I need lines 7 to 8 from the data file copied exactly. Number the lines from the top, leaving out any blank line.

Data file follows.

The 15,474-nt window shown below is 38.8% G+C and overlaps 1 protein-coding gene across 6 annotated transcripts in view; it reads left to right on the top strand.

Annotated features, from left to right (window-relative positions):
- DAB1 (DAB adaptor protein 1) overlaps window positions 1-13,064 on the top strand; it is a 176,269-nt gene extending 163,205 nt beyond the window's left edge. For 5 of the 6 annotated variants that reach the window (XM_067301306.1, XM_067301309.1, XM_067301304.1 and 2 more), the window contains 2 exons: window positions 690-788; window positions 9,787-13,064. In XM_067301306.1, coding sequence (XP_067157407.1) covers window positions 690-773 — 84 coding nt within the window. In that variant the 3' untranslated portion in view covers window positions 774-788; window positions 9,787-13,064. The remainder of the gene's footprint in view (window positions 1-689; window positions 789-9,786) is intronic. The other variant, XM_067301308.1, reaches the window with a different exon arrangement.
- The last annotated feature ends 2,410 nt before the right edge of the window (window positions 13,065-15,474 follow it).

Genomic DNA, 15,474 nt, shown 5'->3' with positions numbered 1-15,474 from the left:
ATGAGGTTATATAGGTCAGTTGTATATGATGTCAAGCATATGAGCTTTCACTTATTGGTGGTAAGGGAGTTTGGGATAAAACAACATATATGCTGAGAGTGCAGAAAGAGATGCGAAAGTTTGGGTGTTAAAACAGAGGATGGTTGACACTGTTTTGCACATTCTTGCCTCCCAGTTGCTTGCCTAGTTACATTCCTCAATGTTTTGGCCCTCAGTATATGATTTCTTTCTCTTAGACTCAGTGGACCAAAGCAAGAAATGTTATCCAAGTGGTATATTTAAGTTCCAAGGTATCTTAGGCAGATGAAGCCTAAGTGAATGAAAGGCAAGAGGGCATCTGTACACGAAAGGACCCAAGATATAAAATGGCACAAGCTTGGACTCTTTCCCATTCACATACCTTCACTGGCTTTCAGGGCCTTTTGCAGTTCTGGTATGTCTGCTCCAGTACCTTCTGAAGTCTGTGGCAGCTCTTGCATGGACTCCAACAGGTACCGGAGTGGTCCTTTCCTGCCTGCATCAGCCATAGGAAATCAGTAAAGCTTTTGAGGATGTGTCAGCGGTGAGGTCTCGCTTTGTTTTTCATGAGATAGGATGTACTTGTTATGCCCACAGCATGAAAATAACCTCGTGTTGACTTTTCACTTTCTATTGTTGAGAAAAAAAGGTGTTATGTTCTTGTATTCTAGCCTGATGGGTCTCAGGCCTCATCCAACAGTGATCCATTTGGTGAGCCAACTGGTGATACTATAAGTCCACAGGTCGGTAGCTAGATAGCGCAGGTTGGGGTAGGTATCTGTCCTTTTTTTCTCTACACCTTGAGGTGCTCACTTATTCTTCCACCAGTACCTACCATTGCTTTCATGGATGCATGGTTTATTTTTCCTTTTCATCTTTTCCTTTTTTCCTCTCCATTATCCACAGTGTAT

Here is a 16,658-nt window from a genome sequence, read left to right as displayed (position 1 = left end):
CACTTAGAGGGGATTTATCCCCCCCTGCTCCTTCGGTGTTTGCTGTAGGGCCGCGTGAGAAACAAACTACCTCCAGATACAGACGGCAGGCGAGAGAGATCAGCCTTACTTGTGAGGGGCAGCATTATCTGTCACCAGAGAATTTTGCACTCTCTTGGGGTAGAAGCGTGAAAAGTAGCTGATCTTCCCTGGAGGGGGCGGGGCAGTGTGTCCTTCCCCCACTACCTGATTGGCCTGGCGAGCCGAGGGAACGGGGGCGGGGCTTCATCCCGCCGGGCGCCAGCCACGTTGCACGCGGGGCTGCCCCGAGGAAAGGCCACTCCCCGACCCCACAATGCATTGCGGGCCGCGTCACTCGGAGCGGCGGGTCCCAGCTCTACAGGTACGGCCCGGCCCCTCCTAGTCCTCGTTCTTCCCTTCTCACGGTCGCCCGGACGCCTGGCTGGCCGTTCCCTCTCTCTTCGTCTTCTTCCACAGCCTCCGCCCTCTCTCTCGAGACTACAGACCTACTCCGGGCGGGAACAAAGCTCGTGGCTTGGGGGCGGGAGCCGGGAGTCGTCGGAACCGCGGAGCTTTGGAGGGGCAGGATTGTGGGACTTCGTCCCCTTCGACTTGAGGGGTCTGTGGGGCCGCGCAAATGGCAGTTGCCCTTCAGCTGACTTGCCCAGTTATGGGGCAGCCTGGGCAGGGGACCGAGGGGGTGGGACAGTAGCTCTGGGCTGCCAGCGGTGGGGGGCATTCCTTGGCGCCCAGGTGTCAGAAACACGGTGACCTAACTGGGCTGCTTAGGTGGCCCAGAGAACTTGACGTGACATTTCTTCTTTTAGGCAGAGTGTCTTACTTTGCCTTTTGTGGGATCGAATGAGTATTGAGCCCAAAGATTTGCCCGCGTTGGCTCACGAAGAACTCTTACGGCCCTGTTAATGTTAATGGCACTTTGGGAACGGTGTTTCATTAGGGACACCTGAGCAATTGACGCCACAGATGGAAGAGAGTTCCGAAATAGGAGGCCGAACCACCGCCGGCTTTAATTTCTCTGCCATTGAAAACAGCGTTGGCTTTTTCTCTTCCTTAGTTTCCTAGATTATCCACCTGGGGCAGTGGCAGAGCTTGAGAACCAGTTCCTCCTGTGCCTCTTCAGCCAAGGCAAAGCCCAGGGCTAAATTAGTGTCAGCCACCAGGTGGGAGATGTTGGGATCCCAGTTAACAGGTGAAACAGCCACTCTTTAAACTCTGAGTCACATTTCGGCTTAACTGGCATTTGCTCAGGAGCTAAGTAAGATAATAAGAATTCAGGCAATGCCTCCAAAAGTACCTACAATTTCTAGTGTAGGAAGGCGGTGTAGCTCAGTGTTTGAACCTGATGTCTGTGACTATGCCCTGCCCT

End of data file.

Here is a 16,658-nt window from a genome sequence, read left to right as displayed (position 1 = left end):
CACTTAGAGGGGATTTATCCCCCCCTGCTCCTTCGGTGTTTGCTGTAGGGCCGCGTGAGAAACAAACTACCTCCAGATACAGACGGCAGGCGAGAGAGATCAGCCTTACTTGTGAGGGGCAGCATTATCTGTCACCAGAGAATTTTGCACTCTCTTGGGGTAGAAGCGTGAAAAGTAGCTGATCTTCCCTGGAGGGGGCGGGGCAGTGTGTCCTTCCCCCACTACCTGATTGGCCTGGCGAGCCGAGGGAACGGGGGCGGGGCTTCATCCCGCCGGGCGCCAGCCACGTTGCACGCGGGGCTGCCCCGAGGAAAGGCCACTCCCCGACCCCACAATGCATTGCGGGCCGCGTCACTCGGAGCGGCGGGTCCCAGCTCTACAGGTACGGCCCGGCCCCTCCTAGTCCTCGTTCTTCCCTTCTCACGGTCGCCCGGACGCCTGGCTGGCCGTTCCCTCTCTCTTCGTCTTCTTCCACAGCCTCCGCCCTCTCTCTCGAGACTACAGACCTACTCCGGGCGGGAACAAAGCTCGTGGCTTGGGGGCGGGAGCCGGGAGTCGTCGGAACCGCGGAGCTTTGGAGGGGCAGGATTGTGGGACTTCGTCCCCTTCGACTTGAGGGGTCTGTGGGGCCGCGCAAATGGCAGTTGCCCTTCAGCTGACTTGCCCAGTTATGGGGCAGCCTGGGCAGGGGACCGAGGGGGTGGGACAGTAGCTCTGGGCTGCCAGCGGTGGGGGGCATTCCTTGGCGCCCAGGTGTCAGAAACACGGTGACCTAACTGGGCTGCTTAGGTGGCCCAGAGAACTTGACGTGACATTTCTTCTTTTAGGCAGAGTGTCTTACTTTGCCTTTTGTGGGATCGAATGAGTATTGAGCCCAAAGATTTGCCCGCGTTGGCTCACGAAGAACTCTTACGGCCCTGTTAATGTTAATGGCACTTTGGGAACGGTGTTTCATTAGGGACACCTGAGCAATTGACGCCACAGATGGAAGAGAGTTCCGAAATAGGAGGCCGAACCACCGCCGGCTTTAATTTCTCTGCCATTGAAAACAGCGTTGGCTTTTTCTCTTCCTTAGTTTCCTAGATTATCCACCTGGGGCAGTGGCAGAGCTTGAGAACCAGTTCCTCCTGTGCCTCTTCAGCCAAGGCAAAGCCCAGGGCTAAATTAGTGTCAGCCACCAGGTGGGAGATGTTGGGATCCCAGTTAACAGGTGAAACAGCCACTCTTTAAACTCTGAGTCACATTTCGGCTTAACTGGCATTTGCTCAGGAGCTAAGTAAGATAATAAGAATTCAGGCAATGCCTCCAAAAGTACCTACAATTTCTAGTGTAGGAAGGCGGTGTAGCTCAGTGTTTGAACCTGATGTCTGTGACTATGCCCTGCCCT